Netflix documentary Down to Earth, featuring Zac Efron, will be released on Friday (credit: Ivo Duran)
The star, known for High School Musical and The Greatest Showman, traveled to the Concrete Barges, an area of saltmarsh where tonnes of lightweight plastic waste accumulates and forms into huge plastic carpets.
Efron worked with volunteers from the environmental charity Thames21 to pick up single-use bottles, cotton buds and food containers which wash up on the strandline at high tide.
“These areas are key green spaces for Londoners and important nursery grounds for fish and birds,” said Chris Coode, Thames21 deputy CEO. “There is now so much plastic in these saltmarsh habitats that you can hear the plastic crunch underfoot as you walk along.”
Thames21 and the Port of London Authority remove around 200 tonnes of waste from the Thames annually but there is no statutory monitoring of plastic impact on the river.
The environmental charity therefore set up a citizen science programme, Thames River Watch, to record the impact and have released the Thames Plastic Pollution report based on their findings.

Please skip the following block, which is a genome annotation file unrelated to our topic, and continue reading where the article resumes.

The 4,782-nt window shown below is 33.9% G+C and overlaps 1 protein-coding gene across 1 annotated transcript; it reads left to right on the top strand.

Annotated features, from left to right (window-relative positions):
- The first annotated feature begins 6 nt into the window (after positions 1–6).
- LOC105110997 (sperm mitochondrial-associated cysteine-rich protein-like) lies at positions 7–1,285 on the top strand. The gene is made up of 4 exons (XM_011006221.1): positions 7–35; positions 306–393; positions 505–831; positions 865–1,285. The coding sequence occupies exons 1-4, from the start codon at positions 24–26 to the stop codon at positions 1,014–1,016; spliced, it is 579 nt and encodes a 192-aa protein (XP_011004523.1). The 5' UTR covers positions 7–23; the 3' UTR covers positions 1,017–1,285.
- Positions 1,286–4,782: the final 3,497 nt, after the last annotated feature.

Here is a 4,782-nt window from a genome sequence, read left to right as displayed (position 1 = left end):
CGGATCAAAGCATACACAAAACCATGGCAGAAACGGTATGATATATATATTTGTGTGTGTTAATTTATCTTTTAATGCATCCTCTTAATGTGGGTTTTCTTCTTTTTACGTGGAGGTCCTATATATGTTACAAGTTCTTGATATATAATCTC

It shows a lot of London’s plastic waste is carried downstream and then washes up on standlines at high tide. Saltmarsh areas collect the plastic due to their location and reedbeds help trap the waste.
The report also found the presence of microplastic and polystyrene in 20 of the 21 sites surveyed.
“The presence of microplastic and polystyrene is a major issue in the Thames, too numerous to count and very difficult to remove via clean-ups,’ added Coode. “Microplastic will enter the food chain by being ingested by invertebrates, fish, mammals and birds.”
The London episode of Down to Earth will be released on Netflix on Friday, 10 July.
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